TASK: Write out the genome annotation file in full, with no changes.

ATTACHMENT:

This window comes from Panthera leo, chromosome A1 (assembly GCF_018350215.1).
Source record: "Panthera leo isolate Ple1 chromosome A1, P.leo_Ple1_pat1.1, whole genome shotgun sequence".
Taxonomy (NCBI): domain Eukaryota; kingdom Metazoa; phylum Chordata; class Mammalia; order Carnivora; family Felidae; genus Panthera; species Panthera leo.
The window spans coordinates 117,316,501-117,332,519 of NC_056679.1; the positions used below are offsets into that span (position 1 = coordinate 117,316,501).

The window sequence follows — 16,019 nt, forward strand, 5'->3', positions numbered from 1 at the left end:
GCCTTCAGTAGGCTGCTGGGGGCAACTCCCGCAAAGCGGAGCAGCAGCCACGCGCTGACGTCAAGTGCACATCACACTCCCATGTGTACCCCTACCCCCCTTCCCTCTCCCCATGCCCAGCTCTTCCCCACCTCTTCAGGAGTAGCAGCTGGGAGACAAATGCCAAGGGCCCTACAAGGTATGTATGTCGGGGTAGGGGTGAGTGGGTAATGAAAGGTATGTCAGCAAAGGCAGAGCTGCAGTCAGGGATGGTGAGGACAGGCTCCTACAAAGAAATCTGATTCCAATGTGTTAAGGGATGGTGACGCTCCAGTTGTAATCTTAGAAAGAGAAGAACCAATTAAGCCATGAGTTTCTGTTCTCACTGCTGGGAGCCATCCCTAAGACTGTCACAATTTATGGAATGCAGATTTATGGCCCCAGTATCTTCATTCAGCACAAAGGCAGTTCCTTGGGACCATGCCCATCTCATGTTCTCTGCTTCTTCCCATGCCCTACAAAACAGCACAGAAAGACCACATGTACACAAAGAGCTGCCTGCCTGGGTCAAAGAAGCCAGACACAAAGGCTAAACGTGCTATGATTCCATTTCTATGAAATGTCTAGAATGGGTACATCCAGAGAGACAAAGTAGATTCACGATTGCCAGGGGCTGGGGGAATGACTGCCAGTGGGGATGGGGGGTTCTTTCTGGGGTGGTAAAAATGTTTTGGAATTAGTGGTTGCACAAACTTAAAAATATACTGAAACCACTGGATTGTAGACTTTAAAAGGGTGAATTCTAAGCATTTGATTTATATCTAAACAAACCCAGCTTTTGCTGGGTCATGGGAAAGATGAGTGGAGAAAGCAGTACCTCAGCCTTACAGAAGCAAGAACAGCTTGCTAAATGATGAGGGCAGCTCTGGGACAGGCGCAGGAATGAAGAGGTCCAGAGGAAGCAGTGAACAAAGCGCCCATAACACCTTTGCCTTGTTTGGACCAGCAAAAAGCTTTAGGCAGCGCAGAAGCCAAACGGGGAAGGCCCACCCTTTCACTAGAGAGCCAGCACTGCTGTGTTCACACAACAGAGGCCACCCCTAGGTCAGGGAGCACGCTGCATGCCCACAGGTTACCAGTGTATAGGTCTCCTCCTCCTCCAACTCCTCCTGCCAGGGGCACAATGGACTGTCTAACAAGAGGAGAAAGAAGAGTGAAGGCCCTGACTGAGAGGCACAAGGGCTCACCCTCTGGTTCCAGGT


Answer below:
This window comes from Panthera leo, chromosome A1 (assembly GCF_018350215.1).
Source record: "Panthera leo isolate Ple1 chromosome A1, P.leo_Ple1_pat1.1, whole genome shotgun sequence".
Taxonomy (NCBI): domain Eukaryota; kingdom Metazoa; phylum Chordata; class Mammalia; order Carnivora; family Felidae; genus Panthera; species Panthera leo.
The window spans coordinates 117,316,501-117,332,519 of NC_056679.1; the positions used below are offsets into that span (position 1 = coordinate 117,316,501).

The window sequence follows — 16,019 nt, forward strand, 5'->3', positions numbered from 1 at the left end:
GCCTTCAGTAGGCTGCTGGGGGCAACTCCCGCAAAGCGGAGCAGCAGCCACGCGCTGACGTCAAGTGCACATCACACTCCCATGTGTACCCCTACCCCCCTTCCCTCTCCCCATGCCCAGCTCTTCCCCACCTCTTCAGGAGTAGCAGCTGGGAGACAAATGCCAAGGGCCCTACAAGGTATGTATGTCGGGGTAGGGGTGAGTGGGTAATGAAAGGTATGTCAGCAAAGGCAGAGCTGCAGTCAGGGATGGTGAGGACAGGCTCCTACAAAGAAATCTGATTCCAATGTGTTAAGGGATGGTGACGCTCCAGTTGTAATCTTAGAAAGAGAAGAACCAATTAAGCCATGAGTTTCTGTTCTCACTGCTGGGAGCCATCCCTAAGACTGTCACAATTTATGGAATGCAGATTTATGGCCCCAGTATCTTCATTCAGCACAAAGGCAGTTCCTTGGGACCATGCCCATCTCATGTTCTCTGCTTCTTCCCATGCCCTACAAAACAGCACAGAAAGACCACATGTACACAAAGAGCTGCCTGCCTGGGTCAAAGAAGCCAGACACAAAGGCTAAACGTGCTATGATTCCATTTCTATGAAATGTCTAGAATGGGTACATCCAGAGAGACAAAGTAGATTCACGATTGCCAGGGGCTGGGGGAATGACTGCCAGTGGGGATGGGGGGTTCTTTCTGGGGTGGTAAAAATGTTTTGGAATTAGTGGTTGCACAAACTTAAAAATATACTGAAACCACTGGATTGTAGACTTTAAAAGGGTGAATTCTAAGCATTTGATTTATATCTAAACAAACCCAGCTTTTGCTGGGTCATGGGAAAGATGAGTGGAGAAAGCAGTACCTCAGCCTTACAGAAGCAAGAACAGCTTGCTAAATGATGAGGGCAGCTCTGGGACAGGCGCAGGAATGAAGAGGTCCAGAGGAAGCAGTGAACAAAGCGCCCATAACACCTTTGCCTTGTTTGGACCAGCAAAAAGCTTTAGGCAGCGCAGAAGCCAAACGGGGAAGGCCCACCCTTTCACTAGAGAGCCAGCACTGCTGTGTTCACACAACAGAGGCCACCCCTAGGTCAGGGAGCACGCTGCATGCCCACAGGTTACCAGTGTATAGGTCTCCTCCTCCTCCAACTCCTCCTGCCAGGGGCACAATGGACTGTCTAACAAGAGGAGAAAGAAGAGTGAAGGCCCTGACTGAGAGGCACAAGGGCTCACCCTCTGGTTCCAGGT